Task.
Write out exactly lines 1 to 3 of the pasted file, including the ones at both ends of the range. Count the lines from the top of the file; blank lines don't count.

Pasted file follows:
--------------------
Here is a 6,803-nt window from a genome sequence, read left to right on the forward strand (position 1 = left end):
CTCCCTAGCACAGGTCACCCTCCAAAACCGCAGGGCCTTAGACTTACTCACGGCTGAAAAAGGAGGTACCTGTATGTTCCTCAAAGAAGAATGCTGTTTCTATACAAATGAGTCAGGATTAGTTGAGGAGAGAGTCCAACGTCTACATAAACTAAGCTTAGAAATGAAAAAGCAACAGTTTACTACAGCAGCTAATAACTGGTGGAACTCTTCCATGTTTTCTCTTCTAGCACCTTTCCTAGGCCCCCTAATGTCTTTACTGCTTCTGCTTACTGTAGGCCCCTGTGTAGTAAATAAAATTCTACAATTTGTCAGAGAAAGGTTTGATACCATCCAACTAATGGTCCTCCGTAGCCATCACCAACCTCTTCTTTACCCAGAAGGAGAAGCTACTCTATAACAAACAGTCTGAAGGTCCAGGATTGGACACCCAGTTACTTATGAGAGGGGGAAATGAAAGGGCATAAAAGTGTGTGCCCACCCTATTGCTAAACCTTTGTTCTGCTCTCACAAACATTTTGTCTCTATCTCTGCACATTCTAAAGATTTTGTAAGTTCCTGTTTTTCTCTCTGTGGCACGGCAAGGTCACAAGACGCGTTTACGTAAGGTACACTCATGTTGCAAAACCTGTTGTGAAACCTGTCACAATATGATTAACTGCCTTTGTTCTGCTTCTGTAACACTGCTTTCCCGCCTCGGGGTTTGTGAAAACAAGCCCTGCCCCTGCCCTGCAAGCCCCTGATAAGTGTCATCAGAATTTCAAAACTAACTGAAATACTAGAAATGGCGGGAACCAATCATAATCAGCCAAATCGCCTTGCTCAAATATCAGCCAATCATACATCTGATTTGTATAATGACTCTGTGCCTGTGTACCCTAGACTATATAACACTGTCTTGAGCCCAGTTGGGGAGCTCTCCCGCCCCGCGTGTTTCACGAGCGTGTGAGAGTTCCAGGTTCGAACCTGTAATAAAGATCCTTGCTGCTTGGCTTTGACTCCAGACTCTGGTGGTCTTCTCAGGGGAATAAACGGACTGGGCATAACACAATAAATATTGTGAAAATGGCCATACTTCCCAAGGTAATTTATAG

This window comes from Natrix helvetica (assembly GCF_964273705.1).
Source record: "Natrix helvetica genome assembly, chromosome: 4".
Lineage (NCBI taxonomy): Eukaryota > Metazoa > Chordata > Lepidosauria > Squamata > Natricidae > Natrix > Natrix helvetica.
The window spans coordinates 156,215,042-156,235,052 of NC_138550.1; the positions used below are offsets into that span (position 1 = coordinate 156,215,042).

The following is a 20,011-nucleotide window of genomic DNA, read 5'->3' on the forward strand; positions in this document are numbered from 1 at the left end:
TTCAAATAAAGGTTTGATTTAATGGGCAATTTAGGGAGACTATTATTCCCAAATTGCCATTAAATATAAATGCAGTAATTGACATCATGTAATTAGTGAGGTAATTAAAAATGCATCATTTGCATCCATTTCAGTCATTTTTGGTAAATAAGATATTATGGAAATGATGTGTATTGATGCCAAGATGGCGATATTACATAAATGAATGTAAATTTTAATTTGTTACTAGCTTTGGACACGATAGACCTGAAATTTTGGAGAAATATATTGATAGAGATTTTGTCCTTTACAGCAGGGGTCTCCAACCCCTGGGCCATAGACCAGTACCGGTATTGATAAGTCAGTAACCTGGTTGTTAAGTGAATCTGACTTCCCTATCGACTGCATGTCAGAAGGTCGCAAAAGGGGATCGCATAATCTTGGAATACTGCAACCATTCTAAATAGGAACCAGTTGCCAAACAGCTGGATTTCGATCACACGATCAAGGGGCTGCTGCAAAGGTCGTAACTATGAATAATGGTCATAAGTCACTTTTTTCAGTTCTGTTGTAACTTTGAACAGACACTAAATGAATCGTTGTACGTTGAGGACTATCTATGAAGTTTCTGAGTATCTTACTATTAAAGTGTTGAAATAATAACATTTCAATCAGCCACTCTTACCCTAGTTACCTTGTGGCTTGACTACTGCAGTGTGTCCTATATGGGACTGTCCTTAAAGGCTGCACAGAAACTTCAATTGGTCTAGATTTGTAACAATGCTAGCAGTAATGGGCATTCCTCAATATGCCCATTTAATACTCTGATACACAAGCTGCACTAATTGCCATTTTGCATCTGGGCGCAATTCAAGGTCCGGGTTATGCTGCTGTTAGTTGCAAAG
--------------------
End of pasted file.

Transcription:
Here is a 6,803-nt window from a genome sequence, read left to right on the forward strand (position 1 = left end):
CTCCCTAGCACAGGTCACCCTCCAAAACCGCAGGGCCTTAGACTTACTCACGGCTGAAAAAGGAGGTACCTGTATGTTCCTCAAAGAAGAATGCTGTTTCTATACAAATGAGTCAGGATTAGTTGAGGAGAGAGTCCAACGTCTACATAAACTAAGCTTAGAAATGAAAAAGCAACAGTTTACTACAGCAGCTAATAACTGGTGGAACTCTTCCATGTTTTCTCTTCTAGCACCTTTCCTAGGCCCCCTAATGTCTTTACTGCTTCTGCTTACTGTAGGCCCCTGTGTAGTAAATAAAATTCTACAATTTGTCAGAGAAAGGTTTGATACCATCCAACTAATGGTCCTCCGTAGCCATCACCAACCTCTTCTTTACCCAGAAGGAGAAGCTACTCTATAACAAACAGTCTGAAGGTCCAGGATTGGACACCCAGTTACTTATGAGAGGGGGAAATGAAAGGGCATAAAAGTGTGTGCCCACCCTATTGCTAAACCTTTGTTCTGCTCTCACAAACATTTTGTCTCTATCTCTGCACATTCTAAAGATTTTGTAAGTTCCTGTTTTTCTCTCTGTGGCACGGCAAGGTCACAAGACGCGTTTACGTAAGGTACACTCATGTTGCAAAACCTGTTGTGAAACCTGTCACAATATGATTAACTGCCTTTGTTCTGCTTCTGTAACACTGCTTTCCCGCCTCGGGGTTTGTGAAAACAAGCCCTGCCCCTGCCCTGCAAGCCCCTGATAAGTGTCATCAGAATTTCAAAACTAACTGAAATACTAGAAATGGCGGGAACCAATCATAATCAGCCAAATCGCCTTGCTCAAATATCAGCCAATCATACATCTGATTTGTATAATGACTCTGTGCCTGTGTACCCTAGACTATATAACACTGTCTTGAGCCCAGTTGGGGAGCTCTCCCGCCCCGCGTGTTTCACGAGCGTGTGAGAGTTCCAGGTTCGAACCTGTAATAAAGATCCTTGCTGCTTGGCTTTGACTCCAGACTCTGGTGGTCTTCTCAGGGGAATAAACGGACTGGGCATAACACAATAAATATTGTGAAAATGGCCATACTTCCCAAGGTAATTTATAG

This window comes from Natrix helvetica (assembly GCF_964273705.1).